Passengers with chronic conditions or acute diseases like cardio-respiratory illnesses, or who have suffered a stroke, undergone certain surgeries or sustained injuries caused by accidents, must obtain prior authorization from GOL's medical team to travel. Therefore, contact
our customer service team to find out what documents and forms must be presented prior to boarding.
Some illnesses may be aggravated during flights. The
Medical Information Form (MEDIF) is a standard medical form accepted by airlines around the world. It must be filled out by the doctor attending to the passenger's condition and submitted to GOL at least 48 hours before the flight. After carefully analyzing the form, GOL’s medical team will issue an opinion on whether or not the passenger is fit to fly. Should the medical team have questions regarding the MEDIF or should they need additional exams, these may be requested at no additional cost to GOL.
If your health does not allow you to travel in a sitting position or with your seat in the upright position, GOL will provide you with an on-board stretcher. To request a stretcher, you must submit the MEDIF form for evaluation by our medical team at least 72 hours before the flight, as per Resolution 280.
Oxygen on board
Passengers with heart or respiratory problems who require supplemental oxygen during the flight must submit the
MEDIF at least 48 hours before the flight (see above). GOL does not provide oxygen cylinders during flights or at the boarding and arrivals areas.
Please note: a recent oxygen saturation test conducted in ambient air and hemoglobin test are required for passengers to use supplemental oxygen aboard the aircraft.
If you have a chronic but stable health condition and you fly with us frequently, we suggest that you fill out and submit the
FREMEC form for evaluation by our medical team. Once the form has been approved, GOL will issue a card, with an expiration date, for you to use on your trips.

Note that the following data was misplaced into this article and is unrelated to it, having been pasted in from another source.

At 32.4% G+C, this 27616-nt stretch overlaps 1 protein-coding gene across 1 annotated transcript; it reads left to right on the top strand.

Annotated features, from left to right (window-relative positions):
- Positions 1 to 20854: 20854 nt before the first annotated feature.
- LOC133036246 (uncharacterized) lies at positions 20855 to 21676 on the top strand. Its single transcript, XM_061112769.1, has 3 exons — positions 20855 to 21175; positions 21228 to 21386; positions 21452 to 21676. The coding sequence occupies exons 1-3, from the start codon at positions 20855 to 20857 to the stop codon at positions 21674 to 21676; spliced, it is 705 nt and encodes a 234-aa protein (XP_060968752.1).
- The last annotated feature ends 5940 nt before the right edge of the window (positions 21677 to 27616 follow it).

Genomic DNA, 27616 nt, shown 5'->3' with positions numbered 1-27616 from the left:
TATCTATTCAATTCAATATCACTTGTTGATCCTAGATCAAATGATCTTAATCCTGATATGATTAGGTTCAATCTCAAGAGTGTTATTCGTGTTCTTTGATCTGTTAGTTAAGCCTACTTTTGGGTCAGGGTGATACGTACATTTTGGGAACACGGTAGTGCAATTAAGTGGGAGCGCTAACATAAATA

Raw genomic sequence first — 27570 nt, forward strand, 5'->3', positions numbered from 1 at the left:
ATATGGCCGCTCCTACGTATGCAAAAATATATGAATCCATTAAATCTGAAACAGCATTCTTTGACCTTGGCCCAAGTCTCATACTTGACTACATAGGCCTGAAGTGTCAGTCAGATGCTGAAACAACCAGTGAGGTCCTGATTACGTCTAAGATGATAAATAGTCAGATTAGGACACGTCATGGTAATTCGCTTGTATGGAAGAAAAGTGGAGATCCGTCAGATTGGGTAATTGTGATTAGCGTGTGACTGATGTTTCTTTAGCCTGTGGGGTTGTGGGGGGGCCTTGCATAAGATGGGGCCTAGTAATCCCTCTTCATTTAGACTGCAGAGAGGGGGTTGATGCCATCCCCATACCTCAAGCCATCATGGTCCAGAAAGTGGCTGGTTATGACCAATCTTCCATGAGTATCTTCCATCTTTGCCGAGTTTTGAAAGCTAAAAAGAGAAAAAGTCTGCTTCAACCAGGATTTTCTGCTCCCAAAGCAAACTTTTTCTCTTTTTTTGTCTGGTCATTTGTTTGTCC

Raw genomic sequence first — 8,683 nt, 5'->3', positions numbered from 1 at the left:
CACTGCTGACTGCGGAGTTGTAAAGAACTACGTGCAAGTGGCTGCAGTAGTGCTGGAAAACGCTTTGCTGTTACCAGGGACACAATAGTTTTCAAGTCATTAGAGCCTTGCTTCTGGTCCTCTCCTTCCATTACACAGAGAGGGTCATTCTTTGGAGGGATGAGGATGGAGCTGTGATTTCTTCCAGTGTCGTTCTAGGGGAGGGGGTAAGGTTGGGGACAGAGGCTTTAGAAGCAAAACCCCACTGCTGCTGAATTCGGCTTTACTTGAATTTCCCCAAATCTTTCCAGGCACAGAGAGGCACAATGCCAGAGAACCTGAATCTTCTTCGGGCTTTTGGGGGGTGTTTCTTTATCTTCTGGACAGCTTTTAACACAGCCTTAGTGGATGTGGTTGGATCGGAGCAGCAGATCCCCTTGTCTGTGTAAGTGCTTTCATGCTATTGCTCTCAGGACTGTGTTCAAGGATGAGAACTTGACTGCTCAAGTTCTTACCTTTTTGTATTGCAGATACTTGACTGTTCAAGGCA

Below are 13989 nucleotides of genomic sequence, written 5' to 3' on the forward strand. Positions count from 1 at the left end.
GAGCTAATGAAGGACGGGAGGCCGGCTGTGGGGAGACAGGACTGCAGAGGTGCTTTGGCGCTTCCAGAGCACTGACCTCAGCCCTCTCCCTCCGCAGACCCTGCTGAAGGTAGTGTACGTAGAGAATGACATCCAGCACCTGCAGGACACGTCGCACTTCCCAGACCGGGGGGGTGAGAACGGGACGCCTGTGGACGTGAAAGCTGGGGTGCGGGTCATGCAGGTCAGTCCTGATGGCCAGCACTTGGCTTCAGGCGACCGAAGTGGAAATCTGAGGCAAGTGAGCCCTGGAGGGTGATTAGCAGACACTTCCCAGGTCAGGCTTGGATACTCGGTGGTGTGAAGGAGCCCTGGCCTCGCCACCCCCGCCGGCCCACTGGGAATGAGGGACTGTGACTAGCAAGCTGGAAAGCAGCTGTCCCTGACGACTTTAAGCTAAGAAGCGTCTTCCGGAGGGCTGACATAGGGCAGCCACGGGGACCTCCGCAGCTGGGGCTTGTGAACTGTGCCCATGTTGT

Medical equipment and medication
Certain medical equipment, such as nebulizers and inhalers, are accepted as carry-on baggage, but may not be used during the flight. However, indispensable medical equipment like pacemakers and infusion pumps may be used aboard aircraft.
Some medical equipment, such as nebulizers, oxygen concentrators and inhalers are accepted as carry-on baggage, but may not be used during the flight. However, indispensable medical equipment like pacemakers and infusion pumps may be used aboard aircraft.
Needles and syringes may be carried on the aircraft provided the passenger’s medication is properly marked with a professionally printed label identifying the medication, the manufacturer’s name or the pharmaceutical company and a doctor's prescription.
Medications may be transported in carry-on baggage, provided they are also accompanied by a doctor's prescription. We encourage you to ask your doctor for an extra prescription and, if necessary, have it translated into the language of your country of destination. It’s always a good idea to have your doctor’s report on hand to present to airport security officials.
Some medications, such as insulin, must be stored appropriately. You should contact the manufacturer for information on the proper storage conditions for travel. But please note: dry ice may not be brought onboard and our aircraft are not equipped with fridges.
If you have undergone cosmetic surgery less than 30 days prior to boarding, you must submit the
MEDIF for evaluation by our medical team at least 48 hours before the flight (see above).